With Facebook Shops, vendors are able to invest their money in discovery in the right context by developing compelling content that is feature-based rather than simply price led. This could lead to improved customer loyalty and being discovered in the right environment.
In marketing, we often talk about the ‘marketing funnel’ or route to sale. Until now, brands may have been successful in generating interest for their products and services via Facebook, however the sale has always needed to happen via an external e-commerce platform or via offline retail.
With Facebook Shops, the entire funnel can be captured and executed within the Facebook ecosystem with 100% attribution accuracy to transaction. Most importantly, it doesn’t end there, with the integration of Facebook’s chat tools, they can include post purchase experience and customer service, creating a complete self-sustaining platform. This is likely to put a lot of pressure on Google and its positioning as a medium rather than a destination.
It goes without saying that the completion of the marketing funnel on Facebook is great news for brand agencies, as the emphasis will turn to the quality of content as a quantifiable key to driving sales,
Much like Walmart, the Amazons of the world will be impacted, but will still exist, as the base for people who want to look for the cheapest vendor for a specific object. But it’s likely that platforms like Esty will be the hardest hit, as small ‘maker’ communities are offered similar e-commerce capabilities on a platform where interest grouping and traffic is enormous.
If the Lazadas and Shopees of the world really want to counter this, it might require a move away from their current model of working like the digital version of a big box retailer, with endless aisles crowded with similar items, with prominence that can be bought. If they don’t they will likely lose their higher-end audiences, due to their lack of class and context, especially if Facebook Shops is able to attract the right kind of brands.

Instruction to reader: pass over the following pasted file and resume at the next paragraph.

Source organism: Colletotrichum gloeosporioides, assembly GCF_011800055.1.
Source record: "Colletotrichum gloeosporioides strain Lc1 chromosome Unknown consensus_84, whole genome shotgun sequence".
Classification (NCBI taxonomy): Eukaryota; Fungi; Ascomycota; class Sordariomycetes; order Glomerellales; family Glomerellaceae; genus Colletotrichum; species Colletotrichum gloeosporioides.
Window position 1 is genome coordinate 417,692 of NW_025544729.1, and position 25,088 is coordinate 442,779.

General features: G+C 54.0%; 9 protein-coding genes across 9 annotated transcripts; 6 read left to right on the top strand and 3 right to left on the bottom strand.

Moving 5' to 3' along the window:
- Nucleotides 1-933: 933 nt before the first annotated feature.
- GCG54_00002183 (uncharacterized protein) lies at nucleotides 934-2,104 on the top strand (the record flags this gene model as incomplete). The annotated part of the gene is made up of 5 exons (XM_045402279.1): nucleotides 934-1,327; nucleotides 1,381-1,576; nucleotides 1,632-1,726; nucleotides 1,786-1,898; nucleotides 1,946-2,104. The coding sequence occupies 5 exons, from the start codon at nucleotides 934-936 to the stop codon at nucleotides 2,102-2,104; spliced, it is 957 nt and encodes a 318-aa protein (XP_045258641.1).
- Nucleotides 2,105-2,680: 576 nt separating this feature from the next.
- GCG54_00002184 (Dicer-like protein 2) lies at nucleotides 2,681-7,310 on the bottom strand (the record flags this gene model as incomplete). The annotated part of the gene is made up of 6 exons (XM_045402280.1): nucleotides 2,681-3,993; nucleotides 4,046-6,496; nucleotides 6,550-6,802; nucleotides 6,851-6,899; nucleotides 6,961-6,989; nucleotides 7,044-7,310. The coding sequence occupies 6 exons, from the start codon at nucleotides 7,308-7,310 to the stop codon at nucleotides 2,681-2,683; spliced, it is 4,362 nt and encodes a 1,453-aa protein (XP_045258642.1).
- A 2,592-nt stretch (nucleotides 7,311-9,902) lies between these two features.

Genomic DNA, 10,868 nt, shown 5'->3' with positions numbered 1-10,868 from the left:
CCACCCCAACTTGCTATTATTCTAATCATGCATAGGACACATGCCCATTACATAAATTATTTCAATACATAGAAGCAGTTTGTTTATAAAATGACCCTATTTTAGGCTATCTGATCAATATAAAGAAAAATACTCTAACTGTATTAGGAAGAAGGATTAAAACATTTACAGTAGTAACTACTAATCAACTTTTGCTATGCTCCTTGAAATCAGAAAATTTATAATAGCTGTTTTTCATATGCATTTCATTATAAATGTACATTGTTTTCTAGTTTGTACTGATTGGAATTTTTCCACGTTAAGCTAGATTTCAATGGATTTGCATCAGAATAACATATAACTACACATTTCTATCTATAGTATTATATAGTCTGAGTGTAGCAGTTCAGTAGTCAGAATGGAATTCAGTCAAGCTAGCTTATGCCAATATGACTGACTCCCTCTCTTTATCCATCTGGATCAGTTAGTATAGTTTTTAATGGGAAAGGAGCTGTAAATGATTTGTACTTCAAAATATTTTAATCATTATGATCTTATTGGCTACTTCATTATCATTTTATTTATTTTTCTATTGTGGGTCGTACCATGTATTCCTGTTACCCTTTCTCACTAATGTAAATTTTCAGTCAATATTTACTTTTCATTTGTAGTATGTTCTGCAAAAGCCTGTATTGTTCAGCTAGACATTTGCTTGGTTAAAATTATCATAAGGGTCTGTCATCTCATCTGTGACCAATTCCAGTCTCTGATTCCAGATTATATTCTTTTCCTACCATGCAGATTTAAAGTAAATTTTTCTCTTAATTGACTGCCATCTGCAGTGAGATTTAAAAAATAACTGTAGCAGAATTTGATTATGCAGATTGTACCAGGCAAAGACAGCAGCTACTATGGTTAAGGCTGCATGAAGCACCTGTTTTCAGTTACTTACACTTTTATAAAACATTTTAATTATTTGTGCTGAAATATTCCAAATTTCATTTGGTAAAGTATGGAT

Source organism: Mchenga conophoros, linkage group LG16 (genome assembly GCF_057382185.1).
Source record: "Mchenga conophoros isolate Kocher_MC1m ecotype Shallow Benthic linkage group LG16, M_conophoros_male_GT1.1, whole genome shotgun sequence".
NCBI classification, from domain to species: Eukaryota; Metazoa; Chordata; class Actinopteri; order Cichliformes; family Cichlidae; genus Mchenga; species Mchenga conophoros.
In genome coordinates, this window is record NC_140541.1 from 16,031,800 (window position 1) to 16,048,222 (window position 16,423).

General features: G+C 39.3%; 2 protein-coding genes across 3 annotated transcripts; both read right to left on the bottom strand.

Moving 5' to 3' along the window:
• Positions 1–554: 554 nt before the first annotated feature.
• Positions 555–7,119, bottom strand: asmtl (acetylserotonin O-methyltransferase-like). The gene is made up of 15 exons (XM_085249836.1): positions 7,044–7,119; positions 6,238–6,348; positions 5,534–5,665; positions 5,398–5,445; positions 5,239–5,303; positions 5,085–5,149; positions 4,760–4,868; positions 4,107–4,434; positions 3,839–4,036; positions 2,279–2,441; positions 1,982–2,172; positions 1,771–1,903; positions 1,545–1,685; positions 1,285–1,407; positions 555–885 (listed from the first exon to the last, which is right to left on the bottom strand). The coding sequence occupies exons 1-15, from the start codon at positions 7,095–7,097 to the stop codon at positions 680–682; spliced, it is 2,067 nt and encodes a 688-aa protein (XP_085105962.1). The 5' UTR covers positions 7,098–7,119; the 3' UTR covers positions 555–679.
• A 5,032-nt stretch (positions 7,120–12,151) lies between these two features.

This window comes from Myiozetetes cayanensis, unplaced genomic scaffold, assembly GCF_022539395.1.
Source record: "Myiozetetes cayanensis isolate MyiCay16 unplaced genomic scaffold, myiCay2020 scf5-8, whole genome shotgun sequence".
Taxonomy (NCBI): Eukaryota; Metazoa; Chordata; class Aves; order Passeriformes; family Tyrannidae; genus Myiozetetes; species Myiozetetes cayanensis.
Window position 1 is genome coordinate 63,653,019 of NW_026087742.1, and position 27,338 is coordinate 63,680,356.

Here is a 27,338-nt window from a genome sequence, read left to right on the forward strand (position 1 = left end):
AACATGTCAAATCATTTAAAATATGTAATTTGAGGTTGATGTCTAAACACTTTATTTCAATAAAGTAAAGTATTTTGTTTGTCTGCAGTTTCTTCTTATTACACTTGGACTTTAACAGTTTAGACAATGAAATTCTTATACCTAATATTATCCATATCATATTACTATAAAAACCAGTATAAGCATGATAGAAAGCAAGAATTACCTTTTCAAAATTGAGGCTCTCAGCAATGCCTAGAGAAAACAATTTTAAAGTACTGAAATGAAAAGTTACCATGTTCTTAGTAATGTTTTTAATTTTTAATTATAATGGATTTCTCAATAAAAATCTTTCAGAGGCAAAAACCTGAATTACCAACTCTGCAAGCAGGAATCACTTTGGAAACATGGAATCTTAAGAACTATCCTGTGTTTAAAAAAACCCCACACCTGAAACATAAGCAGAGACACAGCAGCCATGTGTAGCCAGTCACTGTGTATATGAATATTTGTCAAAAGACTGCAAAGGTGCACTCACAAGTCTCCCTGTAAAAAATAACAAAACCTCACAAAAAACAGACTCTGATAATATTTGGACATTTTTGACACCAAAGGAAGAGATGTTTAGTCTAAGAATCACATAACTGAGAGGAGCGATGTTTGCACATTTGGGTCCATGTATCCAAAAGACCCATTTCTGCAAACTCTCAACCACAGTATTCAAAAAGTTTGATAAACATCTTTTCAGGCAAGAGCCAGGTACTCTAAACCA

But more than how marketplaces might lose, Facebook’s biggest threat is the threat it poses to itself. There needs to be a lot of focus on what its endgame is. If this it’s about adding a commerce element to interest-based communities, it has the chance of being a game-changing experience. However, if its focus is on attracting bargain hunters from Lazada, they might end up muddying the waters.
So, the question on everyone’s lips is, ‘is the end for eCommerce as we know it?’ From the looks of it, my answer would have to be a resounding yes. The impact of having a social network, with messaging and commerce on the same platform will likely cause serious and far reaching ripples across the industry pond. It will all boil down to the execution, and I’m very much looking forward to seeing how it pans out, popcorn in hand.
The writers are Hari Ramanathan, chief strategy & transformation officer for VMLY&R Asia and Nicholas Pan, managing director, strategy & commerce at VMLY&R Asia.